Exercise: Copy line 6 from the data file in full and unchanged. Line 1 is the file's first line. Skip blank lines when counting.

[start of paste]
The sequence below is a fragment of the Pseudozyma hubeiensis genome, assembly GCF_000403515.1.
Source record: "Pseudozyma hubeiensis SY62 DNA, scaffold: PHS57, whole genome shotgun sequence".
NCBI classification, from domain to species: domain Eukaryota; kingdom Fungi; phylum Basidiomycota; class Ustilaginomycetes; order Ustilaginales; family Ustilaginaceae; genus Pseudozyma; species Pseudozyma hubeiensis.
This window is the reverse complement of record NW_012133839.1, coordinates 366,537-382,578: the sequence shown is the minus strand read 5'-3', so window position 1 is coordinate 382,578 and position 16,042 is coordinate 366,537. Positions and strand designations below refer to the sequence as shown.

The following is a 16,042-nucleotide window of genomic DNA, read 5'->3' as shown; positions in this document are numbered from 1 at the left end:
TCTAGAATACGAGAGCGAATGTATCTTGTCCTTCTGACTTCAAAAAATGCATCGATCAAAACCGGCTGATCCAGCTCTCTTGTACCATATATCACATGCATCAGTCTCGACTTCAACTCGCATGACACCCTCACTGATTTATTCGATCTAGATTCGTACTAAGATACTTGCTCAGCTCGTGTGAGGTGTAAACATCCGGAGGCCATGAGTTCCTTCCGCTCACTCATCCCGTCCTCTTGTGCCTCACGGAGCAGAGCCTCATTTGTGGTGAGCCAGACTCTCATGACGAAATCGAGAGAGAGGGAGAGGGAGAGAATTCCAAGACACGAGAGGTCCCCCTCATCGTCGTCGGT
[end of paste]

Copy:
TCTAGAATACGAGAGCGAATGTATCTTGTCCTTCTGACTTCAAAAAATGCATCGATCAAAACCGGCTGATCCAGCTCTCTTGTACCATATATCACATGCATCAGTCTCGACTTCAACTCGCATGACACCCTCACTGATTTATTCGATCTAGATTCGTACTAAGATACTTGCTCAGCTCGTGTGAGGTGTAAACATCCGGAGGCCATGAGTTCCTTCCGCTCACTCATCCCGTCCTCTTGTGCCTCACGGAGCAGAGCCTCATTTGTGGTGAGCCAGACTCTCATGACGAAATCGAGAGAGAGGGAGAGGGAGAGAATTCCAAGACACGAGAGGTCCCCCTCATCGTCGTCGGT